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Cost of gold the year you were born

  • 1980: Silver Thursday

    - Average close price: $612.56 (+99.7% compared to previous year)
    --- Inflation adjusted: $1,913.89 (+76.0%)
    - U.S. primary gold production: 30.2 metric tons (2.5% of world total)
    - U.S. secondary gold production: 67.9 metric tons
    - U.S. gold net exports: 49 metric tons (190 tons exported and 141 tons imported)

    In 1980, the commodities market changed forever when two oil heirs named Herbert and Nelson Hunt cornered the silver market, buying billions of dollars worth of silver and silver futures in the belief that rising inflation would send the price of precious metals skyward. By the time they were done, two men controlled all but one-third of the world’s silver. As a result, the price of the metal soared and people around the world pawned whatever silver they had before the U.S. government stepped in and put a stop to it. The Hunt brothers’ credit dried up, they missed their first margin call, and on March 27, known as “Silver Thursday,” the price of silver plunged from $48.70 to $11. It took nearly a decade for the Hunt brothers to offload their silver holdings and satisfy their creditors.

  • 1981: CERCLA

    - Average close price: $460.03 (-24.9% compared to previous year)
    --- Inflation adjusted: $1,302.92 (-31.9%)
    - U.S. primary gold production: 42.9 metric tons (3.4% of world total)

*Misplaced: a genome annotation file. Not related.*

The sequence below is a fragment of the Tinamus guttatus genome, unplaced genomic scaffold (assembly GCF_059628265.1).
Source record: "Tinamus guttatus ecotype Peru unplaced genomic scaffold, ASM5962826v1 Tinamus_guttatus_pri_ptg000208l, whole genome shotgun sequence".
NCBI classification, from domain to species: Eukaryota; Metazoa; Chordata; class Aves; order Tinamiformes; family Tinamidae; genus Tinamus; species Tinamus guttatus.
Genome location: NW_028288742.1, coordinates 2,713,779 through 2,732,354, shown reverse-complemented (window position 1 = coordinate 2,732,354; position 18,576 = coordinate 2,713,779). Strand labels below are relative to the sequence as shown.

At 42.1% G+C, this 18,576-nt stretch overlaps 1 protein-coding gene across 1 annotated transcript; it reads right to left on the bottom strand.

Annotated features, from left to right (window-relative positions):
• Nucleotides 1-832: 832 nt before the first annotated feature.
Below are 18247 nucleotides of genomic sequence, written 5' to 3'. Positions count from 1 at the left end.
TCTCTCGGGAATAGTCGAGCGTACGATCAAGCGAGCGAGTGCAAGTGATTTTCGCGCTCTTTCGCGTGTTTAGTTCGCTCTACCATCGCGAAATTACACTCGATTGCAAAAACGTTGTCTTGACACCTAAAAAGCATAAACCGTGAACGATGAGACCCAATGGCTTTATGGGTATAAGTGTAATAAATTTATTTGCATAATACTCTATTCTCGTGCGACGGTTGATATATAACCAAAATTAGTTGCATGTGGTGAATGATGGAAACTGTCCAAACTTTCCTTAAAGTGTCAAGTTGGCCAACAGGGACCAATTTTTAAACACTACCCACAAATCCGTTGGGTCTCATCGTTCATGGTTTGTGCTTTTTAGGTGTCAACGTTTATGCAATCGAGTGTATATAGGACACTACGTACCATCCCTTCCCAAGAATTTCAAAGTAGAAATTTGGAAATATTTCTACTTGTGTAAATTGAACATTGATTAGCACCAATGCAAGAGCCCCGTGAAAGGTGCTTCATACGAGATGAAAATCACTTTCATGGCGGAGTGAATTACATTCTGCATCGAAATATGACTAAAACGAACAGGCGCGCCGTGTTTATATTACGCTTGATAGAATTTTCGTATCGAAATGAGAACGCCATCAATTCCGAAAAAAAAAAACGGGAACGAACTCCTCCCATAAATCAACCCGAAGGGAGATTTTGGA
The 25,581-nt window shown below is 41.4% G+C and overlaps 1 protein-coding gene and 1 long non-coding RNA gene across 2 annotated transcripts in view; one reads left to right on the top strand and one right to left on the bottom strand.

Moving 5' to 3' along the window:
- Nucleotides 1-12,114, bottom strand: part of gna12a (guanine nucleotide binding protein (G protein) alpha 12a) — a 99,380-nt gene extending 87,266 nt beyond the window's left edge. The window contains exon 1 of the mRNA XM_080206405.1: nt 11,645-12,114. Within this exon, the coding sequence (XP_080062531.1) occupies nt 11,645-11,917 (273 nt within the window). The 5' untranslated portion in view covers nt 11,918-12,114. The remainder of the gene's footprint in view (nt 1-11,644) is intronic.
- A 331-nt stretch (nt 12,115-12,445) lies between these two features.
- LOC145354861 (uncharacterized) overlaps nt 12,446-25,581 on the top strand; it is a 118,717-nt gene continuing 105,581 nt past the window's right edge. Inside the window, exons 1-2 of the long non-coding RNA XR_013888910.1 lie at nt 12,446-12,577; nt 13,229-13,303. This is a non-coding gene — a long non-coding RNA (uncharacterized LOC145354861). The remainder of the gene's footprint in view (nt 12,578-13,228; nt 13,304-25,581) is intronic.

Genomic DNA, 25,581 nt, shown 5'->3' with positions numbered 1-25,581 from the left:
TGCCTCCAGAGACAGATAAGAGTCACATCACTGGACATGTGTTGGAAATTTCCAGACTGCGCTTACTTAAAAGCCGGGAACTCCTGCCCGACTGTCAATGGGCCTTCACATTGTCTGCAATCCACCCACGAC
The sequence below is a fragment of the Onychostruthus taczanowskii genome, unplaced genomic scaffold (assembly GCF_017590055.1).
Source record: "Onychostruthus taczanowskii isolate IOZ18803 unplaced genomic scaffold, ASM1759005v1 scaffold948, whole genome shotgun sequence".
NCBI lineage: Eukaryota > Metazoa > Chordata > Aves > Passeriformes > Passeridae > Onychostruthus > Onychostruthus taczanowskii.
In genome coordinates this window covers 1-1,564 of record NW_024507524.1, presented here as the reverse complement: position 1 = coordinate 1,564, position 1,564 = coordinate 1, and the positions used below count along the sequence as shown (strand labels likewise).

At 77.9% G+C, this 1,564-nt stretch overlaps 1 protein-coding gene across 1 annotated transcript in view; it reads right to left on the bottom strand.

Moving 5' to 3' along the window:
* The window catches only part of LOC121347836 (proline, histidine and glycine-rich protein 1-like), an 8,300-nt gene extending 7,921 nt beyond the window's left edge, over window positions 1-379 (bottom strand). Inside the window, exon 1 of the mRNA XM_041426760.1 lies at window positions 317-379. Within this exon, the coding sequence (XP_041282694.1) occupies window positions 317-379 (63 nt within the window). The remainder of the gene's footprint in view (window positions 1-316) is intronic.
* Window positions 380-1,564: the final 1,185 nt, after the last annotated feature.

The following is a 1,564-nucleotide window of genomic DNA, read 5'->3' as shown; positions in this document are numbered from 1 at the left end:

- U.S. secondary gold production: 50.1 metric tons
    - U.S. gold net exports: 55 metric tons (200 tons exported and 145 tons imported)

    The Comprehensive Environmental Response, Compensation and Liability Act (CERCLA), first enacted in 1980, created a federal Superfund to manage and restore massively polluted areas, like those frequently left behind by mining operations. It also gave the EPA the right to track down those responsible for abandoning or releasing hazardous waste, force them to aid in the cleanup, and pursue them for financial damages.

  • 1982: China joins the coin market

    - Average close price: $375.67 (-18.3% compared to previous year)
    --- Inflation adjusted: $1,002.25 (-23.1%)
    - U.S. primary gold production: 45.6 metric tons (3.4% of world total)
    - U.S. secondary gold production: 55.5 metric tons
    - U.S. gold net exports: -61 metric tons (92 tons exported and 153 tons imported)

    In 1982, China introduced its own national gold coin, the Gold Panda. Their elaborate and beautiful minted designs, brilliant mirror finish, and 99.9% purity made them an instant hit—China was now in the global bullion game.

  • 1983: Gold in the PC age

    - Average close price: $424.35 (+13.0% compared to previous year)
    --- Inflation adjusted: $1,096.88 (+9.4%)